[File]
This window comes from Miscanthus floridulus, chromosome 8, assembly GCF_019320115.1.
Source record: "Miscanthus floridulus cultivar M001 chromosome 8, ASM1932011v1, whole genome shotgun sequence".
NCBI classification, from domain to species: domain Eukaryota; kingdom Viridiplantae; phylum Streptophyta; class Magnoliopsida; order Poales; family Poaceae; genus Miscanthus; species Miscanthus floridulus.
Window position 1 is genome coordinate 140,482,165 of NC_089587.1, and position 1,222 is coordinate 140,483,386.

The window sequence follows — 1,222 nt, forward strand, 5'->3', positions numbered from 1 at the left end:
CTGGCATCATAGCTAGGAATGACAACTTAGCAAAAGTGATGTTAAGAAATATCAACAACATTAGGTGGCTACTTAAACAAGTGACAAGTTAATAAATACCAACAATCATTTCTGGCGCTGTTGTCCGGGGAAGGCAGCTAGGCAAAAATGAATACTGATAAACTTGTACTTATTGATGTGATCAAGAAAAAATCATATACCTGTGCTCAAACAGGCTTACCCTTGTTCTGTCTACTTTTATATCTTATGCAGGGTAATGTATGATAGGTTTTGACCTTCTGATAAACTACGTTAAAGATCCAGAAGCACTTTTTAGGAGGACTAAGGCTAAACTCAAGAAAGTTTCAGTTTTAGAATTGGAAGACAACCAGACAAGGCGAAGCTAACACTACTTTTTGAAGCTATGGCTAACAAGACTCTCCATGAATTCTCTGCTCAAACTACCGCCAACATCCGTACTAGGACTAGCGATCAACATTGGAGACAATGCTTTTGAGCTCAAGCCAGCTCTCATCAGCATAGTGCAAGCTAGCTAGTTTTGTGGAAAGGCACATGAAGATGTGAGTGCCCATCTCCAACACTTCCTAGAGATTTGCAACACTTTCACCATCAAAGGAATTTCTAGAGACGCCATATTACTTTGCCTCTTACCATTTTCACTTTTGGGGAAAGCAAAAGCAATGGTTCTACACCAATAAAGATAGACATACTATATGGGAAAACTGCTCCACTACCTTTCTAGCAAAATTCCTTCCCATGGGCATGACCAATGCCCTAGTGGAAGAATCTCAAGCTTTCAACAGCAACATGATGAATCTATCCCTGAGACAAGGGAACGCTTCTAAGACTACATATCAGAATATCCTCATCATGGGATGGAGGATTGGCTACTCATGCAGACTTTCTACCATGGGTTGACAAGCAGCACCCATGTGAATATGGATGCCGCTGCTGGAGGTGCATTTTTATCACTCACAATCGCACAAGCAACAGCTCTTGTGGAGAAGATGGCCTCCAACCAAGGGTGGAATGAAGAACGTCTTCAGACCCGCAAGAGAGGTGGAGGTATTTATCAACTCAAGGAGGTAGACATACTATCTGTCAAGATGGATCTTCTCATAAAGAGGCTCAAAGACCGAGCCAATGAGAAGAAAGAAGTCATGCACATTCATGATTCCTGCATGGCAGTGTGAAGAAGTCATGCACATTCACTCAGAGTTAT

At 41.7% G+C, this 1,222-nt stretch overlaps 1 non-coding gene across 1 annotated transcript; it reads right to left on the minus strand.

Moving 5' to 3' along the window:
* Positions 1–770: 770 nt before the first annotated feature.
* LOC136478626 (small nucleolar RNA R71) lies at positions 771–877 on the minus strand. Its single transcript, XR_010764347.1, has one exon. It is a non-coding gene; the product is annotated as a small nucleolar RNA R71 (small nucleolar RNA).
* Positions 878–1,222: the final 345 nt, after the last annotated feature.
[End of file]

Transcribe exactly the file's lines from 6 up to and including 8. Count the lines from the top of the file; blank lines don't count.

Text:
CTGGCATCATAGCTAGGAATGACAACTTAGCAAAAGTGATGTTAAGAAATATCAACAACATTAGGTGGCTACTTAAACAAGTGACAAGTTAATAAATACCAACAATCATTTCTGGCGCTGTTGTCCGGGGAAGGCAGCTAGGCAAAAATGAATACTGATAAACTTGTACTTATTGATGTGATCAAGAAAAAATCATATACCTGTGCTCAAACAGGCTTACCCTTGTTCTGTCTACTTTTATATCTTATGCAGGGTAATGTATGATAGGTTTTGACCTTCTGATAAACTACGTTAAAGATCCAGAAGCACTTTTTAGGAGGACTAAGGCTAAACTCAAGAAAGTTTCAGTTTTAGAATTGGAAGACAACCAGACAAGGCGAAGCTAACACTACTTTTTGAAGCTATGGCTAACAAGACTCTCCATGAATTCTCTGCTCAAACTACCGCCAACATCCGTACTAGGACTAGCGATCAACATTGGAGACAATGCTTTTGAGCTCAAGCCAGCTCTCATCAGCATAGTGCAAGCTAGCTAGTTTTGTGGAAAGGCACATGAAGATGTGAGTGCCCATCTCCAACACTTCCTAGAGATTTGCAACACTTTCACCATCAAAGGAATTTCTAGAGACGCCATATTACTTTGCCTCTTACCATTTTCACTTTTGGGGAAAGCAAAAGCAATGGTTCTACACCAATAAAGATAGACATACTATATGGGAAAACTGCTCCACTACCTTTCTAGCAAAATTCCTTCCCATGGGCATGACCAATGCCCTAGTGGAAGAATCTCAAGCTTTCAACAGCAACATGATGAATCTATCCCTGAGACAAGGGAACGCTTCTAAGACTACATATCAGAATATCCTCATCATGGGATGGAGGATTGGCTACTCATGCAGACTTTCTACCATGGGTTGACAAGCAGCACCCATGTGAATATGGATGCCGCTGCTGGAGGTGCATTTTTATCACTCACAATCGCACAAGCAACAGCTCTTGTGGAGAAGATGGCCTCCAACCAAGGGTGGAATGAAGAACGTCTTCAGACCCGCAAGAGAGGTGGAGGTATTTATCAACTCAAGGAGGTAGACATACTATCTGTCAAGATGGATCTTCTCATAAAGAGGCTCAAAGACCGAGCCAATGAGAAGAAAGAAGTCATGCACATTCATGATTCCTGCATGGCAGTGTGAAGAAGTCATGCACATTCACTCAGAGTTAT

At 41.7% G+C, this 1,222-nt stretch overlaps 1 non-coding gene across 1 annotated transcript; it reads right to left on the minus strand.

Moving 5' to 3' along the window: